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Study: Disabled Losing Nearly All Employment Discrimination Cases

July 1, 2003 -- Over 9 out of 10 times, employers won when their employees filed disability discrimination lawsuits against them. Those are the findings in a new report in the current issue of the American Bar Association's Mental & Physical Disability Law Reporter: employers prevailed in 94.5 percent of 327 cases decided in federal courts across the United States last year.

The report looked at 442 court decisions in Title I cases from 2002 that appeared in the publication through its March-April issue. "The Fifth Circuit had the highest percentage of employee wins (15.4 percent), followed by the Eighth Circuit (14.6 percent) and the Tenth Circuit (9.5 percent)," says the study.

"The results clearly show a continuation of the pattern of employers prevailing and employees losing in an overwhelming majority of the final court outcomes and in a substantial majority of the administrative decisions," wrote Managing Editor Amy L. Allbright. "Even in the circuit that was most friendly to employees with disabilities (Fifth Circuit), employers prevailed nearly 85 percent of the time. The 5.5 percent of employee wins for 2002 -- close to 5.6 percent in 1998 -- slightly increased from 4.3 percent in 2001.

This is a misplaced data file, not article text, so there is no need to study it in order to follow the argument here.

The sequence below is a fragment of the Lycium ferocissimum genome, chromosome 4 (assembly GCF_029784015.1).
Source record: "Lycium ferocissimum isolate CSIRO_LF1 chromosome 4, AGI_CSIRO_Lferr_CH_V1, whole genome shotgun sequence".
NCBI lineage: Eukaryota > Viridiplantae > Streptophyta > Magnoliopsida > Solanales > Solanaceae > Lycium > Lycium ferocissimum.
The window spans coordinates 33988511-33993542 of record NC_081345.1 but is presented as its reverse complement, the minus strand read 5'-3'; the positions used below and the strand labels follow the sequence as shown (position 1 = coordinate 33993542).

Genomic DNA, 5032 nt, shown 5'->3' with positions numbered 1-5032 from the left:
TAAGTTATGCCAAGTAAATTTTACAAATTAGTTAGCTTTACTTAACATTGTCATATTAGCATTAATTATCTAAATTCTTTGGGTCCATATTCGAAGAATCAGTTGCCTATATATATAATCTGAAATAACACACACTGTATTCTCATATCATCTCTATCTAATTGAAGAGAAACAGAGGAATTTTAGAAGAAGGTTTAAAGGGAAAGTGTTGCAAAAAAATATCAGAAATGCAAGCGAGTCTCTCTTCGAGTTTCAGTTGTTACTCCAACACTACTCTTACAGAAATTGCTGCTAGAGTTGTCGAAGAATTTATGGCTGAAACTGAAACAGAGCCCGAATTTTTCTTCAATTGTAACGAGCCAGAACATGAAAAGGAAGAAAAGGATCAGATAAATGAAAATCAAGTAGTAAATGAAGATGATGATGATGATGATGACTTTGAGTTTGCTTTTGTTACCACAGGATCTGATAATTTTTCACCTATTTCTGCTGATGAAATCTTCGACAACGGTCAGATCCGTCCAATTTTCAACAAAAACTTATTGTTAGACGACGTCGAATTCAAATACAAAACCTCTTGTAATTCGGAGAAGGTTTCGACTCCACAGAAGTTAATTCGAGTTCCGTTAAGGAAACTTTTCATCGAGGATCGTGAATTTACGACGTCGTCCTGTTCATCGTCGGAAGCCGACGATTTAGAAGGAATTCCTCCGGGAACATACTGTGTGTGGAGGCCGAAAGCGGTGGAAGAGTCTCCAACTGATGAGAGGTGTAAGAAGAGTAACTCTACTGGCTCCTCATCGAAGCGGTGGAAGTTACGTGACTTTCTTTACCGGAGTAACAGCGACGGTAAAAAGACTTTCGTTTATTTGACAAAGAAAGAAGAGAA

"As in prior years, the largest category of case decisions are those in which employers prevailed summarily without the merits of the employees' claims ever being considered.' Of the 309 employer wins, "only 3.9 percent were resolved on the merits."

Employees prevailed in 21.9 percent of EEOC administrative appeals, says the study. "Employees continue to have a better chance of prevailing at the administrative level than they do in court. However, even the EEOC complainants in 2002 did not prevail 78.1 percent of the time."

The report is online at

This is the sixth annual survey of employment cases under the Americans with Disabilities Act (ADA) Title I, 42 U.S.C. ¤¤12111-117. The first survey examined Title I cases decided from 1992 to 1997; the second survey, 1998 decisions; the third survey, 1999 decisions; the fourth survey, 2000 decisions; and last yearŐs survey, 2001 decisions.


For more information, contact:
Amy L. Allbright, Managing Editor
Mental and Physical Disability Law Reporter
American Bar Association
740 15th St., NW, 9th Fl.
Washington, DC 20005
202-662-1032 (Fax)






Expert sources

From the Disability and Business Technical Assistance Centers:

Historical Context of the ADA

ADA definition of disability

Overview of law's structure

The ADA is changing the landscape of America -- commentary

"The ADA changed my life" -- personal stories

The meaning of "disability" under ADA

"A misunderstood law" -- commentary

The ADA Notification Act

Supreme Court ADA decisions:

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